We’ve been partners with Folksy for a few years now, offering sellers an exclusive discount when they sign up for an account with us. To celebrate this partnership we are shining a spotlight on the wonderful makers who sell their creative wares on Folksy. First up this week is James Green who specialises in printmaking.
What materials do you work in?
I specialise in linocut and screen-printing. I’ve been working in print for about thirteen years now.
Where do you get your inspiration from?
I’m inspired by lots of things; the landscapes I stumble across (especially those in Yorkshire, Derbyshire and North Wales), the wildlife in the UK, and donkeys. About a third of my work is based on donkeys. For some reason I’m rather drawn to their rather downbeat nature. I feel like it is my duty to represent them in the art world, and place them somewhere where they might enjoy themselves away from us humans. I’m also inspired by artists like Max Beckmann, Francisco Goya, Egon Schiele and Chris Ware, as well as a whole load of contemporary artists and craftspeople who I’ve got to know over the last few years. It might not be a linear inspiration in terms of style, but more in an approach, attitude or boldness.
Where do you make most of your work?
I make most of it in my studio which is at the bottom of my garden. I also use Sheffield Print Club to print my screen-prints. It is an open-access facility in the centre of Sheffield.
Tell us why you think Folksy is a great platform to sell your work on?
It is a really clear and simple platform. Listing items is easy and the display/interface is well designed. The people at Folksy are lovely people, and very supportive and helpful of good quality and innovative art and craft. They publish a lot of very interesting and helpful articles about the craft world on their website, and clearly have a lot of passion for it. The sales process on Folksy for me as a seller is very straightforward too. I’m easily confused, so that is just as well! Most of my online sales come from my Folksy shop. I opened it in 2010, with very little knowledge of how these things work, and in the last couple of years, have ended up as one of the top sellers there, so it has been an interesting journey!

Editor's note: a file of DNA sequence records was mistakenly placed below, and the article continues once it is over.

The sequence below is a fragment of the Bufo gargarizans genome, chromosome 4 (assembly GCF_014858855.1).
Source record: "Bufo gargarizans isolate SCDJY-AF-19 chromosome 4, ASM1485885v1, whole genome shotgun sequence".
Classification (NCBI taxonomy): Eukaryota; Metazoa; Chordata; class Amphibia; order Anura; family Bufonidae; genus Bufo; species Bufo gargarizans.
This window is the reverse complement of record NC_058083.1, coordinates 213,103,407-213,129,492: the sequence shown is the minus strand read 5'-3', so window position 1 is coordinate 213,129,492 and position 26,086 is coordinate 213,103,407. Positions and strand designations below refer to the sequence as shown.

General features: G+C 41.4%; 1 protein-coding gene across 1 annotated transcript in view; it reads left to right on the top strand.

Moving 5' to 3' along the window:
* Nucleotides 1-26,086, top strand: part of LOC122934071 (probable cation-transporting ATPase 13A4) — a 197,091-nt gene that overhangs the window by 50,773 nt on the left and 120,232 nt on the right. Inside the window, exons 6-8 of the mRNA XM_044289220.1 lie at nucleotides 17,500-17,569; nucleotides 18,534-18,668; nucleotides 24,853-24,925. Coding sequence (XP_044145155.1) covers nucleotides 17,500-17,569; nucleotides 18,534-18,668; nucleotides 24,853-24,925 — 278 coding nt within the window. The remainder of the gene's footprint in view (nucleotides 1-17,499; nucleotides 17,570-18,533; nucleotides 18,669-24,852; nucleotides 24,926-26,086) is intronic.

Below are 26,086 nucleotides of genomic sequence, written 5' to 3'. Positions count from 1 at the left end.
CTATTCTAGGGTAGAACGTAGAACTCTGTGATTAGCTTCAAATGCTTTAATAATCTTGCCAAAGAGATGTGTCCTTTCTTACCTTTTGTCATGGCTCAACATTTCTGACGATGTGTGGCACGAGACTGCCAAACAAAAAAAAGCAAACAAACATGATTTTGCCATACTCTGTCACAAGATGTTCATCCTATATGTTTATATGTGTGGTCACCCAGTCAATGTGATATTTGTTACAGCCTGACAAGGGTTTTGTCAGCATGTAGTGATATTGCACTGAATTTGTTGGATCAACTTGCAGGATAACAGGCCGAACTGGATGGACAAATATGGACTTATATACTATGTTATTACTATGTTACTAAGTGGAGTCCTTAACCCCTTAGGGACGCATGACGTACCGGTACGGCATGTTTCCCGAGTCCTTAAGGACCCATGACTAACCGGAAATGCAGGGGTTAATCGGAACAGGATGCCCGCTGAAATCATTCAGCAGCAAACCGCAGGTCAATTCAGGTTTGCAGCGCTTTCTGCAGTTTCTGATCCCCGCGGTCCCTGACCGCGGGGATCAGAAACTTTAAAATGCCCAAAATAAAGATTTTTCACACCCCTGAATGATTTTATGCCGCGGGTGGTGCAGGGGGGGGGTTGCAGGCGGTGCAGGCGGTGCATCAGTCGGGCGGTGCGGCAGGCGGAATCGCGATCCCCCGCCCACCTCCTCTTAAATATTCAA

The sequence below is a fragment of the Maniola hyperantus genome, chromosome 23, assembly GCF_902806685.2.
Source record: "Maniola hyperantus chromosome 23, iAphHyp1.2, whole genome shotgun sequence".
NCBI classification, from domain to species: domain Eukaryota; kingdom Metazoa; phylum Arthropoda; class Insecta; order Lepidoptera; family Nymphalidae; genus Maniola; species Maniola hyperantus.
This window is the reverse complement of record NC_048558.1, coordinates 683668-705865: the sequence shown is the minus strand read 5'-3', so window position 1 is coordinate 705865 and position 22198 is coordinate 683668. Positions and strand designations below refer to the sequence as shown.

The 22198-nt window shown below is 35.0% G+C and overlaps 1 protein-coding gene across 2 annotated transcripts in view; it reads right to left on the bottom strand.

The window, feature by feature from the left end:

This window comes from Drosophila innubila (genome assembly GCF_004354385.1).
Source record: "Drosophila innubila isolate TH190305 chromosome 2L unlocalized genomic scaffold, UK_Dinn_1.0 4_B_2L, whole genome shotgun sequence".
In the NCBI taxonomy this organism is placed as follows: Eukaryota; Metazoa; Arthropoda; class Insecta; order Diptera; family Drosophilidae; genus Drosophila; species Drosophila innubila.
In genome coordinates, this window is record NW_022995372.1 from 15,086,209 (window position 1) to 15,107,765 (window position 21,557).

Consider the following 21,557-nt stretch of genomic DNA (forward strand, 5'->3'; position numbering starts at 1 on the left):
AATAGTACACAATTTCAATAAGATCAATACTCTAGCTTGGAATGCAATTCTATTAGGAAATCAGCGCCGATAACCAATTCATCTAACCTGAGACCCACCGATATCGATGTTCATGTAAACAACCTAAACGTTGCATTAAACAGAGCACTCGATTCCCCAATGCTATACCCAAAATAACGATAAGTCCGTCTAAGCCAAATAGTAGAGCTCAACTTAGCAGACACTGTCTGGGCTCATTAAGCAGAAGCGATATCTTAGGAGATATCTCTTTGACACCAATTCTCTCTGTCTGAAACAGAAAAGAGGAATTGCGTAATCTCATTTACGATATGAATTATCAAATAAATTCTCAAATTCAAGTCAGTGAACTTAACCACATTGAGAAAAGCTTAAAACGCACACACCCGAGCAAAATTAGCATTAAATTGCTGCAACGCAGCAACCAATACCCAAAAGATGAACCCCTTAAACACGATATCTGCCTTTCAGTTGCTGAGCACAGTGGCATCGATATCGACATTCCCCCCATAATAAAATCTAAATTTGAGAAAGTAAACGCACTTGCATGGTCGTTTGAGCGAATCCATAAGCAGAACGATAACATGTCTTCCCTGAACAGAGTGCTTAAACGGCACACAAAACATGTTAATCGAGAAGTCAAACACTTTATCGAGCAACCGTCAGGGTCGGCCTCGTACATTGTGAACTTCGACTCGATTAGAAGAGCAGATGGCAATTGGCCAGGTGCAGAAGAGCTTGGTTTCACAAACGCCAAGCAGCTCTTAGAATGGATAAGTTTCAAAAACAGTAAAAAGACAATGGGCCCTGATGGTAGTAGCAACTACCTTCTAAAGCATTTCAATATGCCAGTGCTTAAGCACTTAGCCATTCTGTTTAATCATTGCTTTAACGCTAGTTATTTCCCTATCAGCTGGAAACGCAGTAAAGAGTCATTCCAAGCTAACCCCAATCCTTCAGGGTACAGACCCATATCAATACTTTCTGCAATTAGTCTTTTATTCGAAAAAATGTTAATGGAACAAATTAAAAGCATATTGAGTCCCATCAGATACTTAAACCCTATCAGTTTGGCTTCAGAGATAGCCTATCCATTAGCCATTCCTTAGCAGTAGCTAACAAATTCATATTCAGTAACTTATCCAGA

What are you working on at the moment?
I’ve just finished a series of new donkey-themed screen-prints, and I’m about to begin a new Whitby landscape, as well as new cat and bird prints. I love having new projects in the pipeline.
Who are your favourite artists or makers?
What exhibition or art event have you been to recently that you think is worth shouting about and why?
Saltaire Arts Trail in West Yorkshire; A fantastic 3-day event, full of really amazing quality art and craft, and the whole village gets involved, which is good to see, oh and Earth and Fire Ceramics Fair. I went there this year for the first time, and was blown away. I love ceramics, and saw so much amazing work there.
Do you have any tips for artists and makers who are starting out?
Be true to yourself and create something that you love, rather than something you think other people may like, or that may sell a lot. If you’re doing the latter you’ll get bored very quickly. Also, be patient and look out for good opportunities to sell your work, whether they be art/craft fairs, online or in shops. You might not sell a load to start off with, but once people get to know your name and recognise your work then things should grow.
Where can people see your work?
If you are a maker and are interested in selling on Folksy, head here to find out about our exclusive discount.